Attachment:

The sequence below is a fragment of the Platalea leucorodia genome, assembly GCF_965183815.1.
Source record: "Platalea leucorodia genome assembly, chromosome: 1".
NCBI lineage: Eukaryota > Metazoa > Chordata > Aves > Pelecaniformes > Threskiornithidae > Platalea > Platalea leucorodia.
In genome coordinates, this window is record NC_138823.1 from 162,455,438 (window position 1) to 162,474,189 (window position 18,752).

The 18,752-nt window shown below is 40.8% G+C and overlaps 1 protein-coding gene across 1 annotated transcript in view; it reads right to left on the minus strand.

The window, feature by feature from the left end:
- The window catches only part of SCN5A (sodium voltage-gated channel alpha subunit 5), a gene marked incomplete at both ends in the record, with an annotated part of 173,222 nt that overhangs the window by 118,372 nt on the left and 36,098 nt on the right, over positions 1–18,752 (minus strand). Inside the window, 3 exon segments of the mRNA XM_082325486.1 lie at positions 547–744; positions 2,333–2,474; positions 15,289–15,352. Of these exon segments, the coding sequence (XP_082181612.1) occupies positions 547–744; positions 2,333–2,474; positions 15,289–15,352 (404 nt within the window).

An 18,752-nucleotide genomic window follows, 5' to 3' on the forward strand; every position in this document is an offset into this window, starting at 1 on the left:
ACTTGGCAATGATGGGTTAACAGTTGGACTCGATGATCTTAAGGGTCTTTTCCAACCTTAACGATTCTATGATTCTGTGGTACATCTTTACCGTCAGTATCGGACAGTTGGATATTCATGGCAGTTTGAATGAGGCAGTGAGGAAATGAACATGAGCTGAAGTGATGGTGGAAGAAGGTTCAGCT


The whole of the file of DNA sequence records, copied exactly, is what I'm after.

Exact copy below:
The sequence below is a fragment of the Platalea leucorodia genome, assembly GCF_965183815.1.
Source record: "Platalea leucorodia genome assembly, chromosome: 1".
NCBI lineage: Eukaryota > Metazoa > Chordata > Aves > Pelecaniformes > Threskiornithidae > Platalea > Platalea leucorodia.
In genome coordinates, this window is record NC_138823.1 from 162,455,438 (window position 1) to 162,474,189 (window position 18,752).

The 18,752-nt window shown below is 40.8% G+C and overlaps 1 protein-coding gene across 1 annotated transcript in view; it reads right to left on the minus strand.

The window, feature by feature from the left end:
- The window catches only part of SCN5A (sodium voltage-gated channel alpha subunit 5), a gene marked incomplete at both ends in the record, with an annotated part of 173,222 nt that overhangs the window by 118,372 nt on the left and 36,098 nt on the right, over positions 1–18,752 (minus strand). Inside the window, 3 exon segments of the mRNA XM_082325486.1 lie at positions 547–744; positions 2,333–2,474; positions 15,289–15,352. Of these exon segments, the coding sequence (XP_082181612.1) occupies positions 547–744; positions 2,333–2,474; positions 15,289–15,352 (404 nt within the window).

An 18,752-nucleotide genomic window follows, 5' to 3' on the forward strand; every position in this document is an offset into this window, starting at 1 on the left:
ACTTGGCAATGATGGGTTAACAGTTGGACTCGATGATCTTAAGGGTCTTTTCCAACCTTAACGATTCTATGATTCTGTGGTACATCTTTACCGTCAGTATCGGACAGTTGGATATTCATGGCAGTTTGAATGAGGCAGTGAGGAAATGAACATGAGCTGAAGTGATGGTGGAAGAAGGTTCAGCT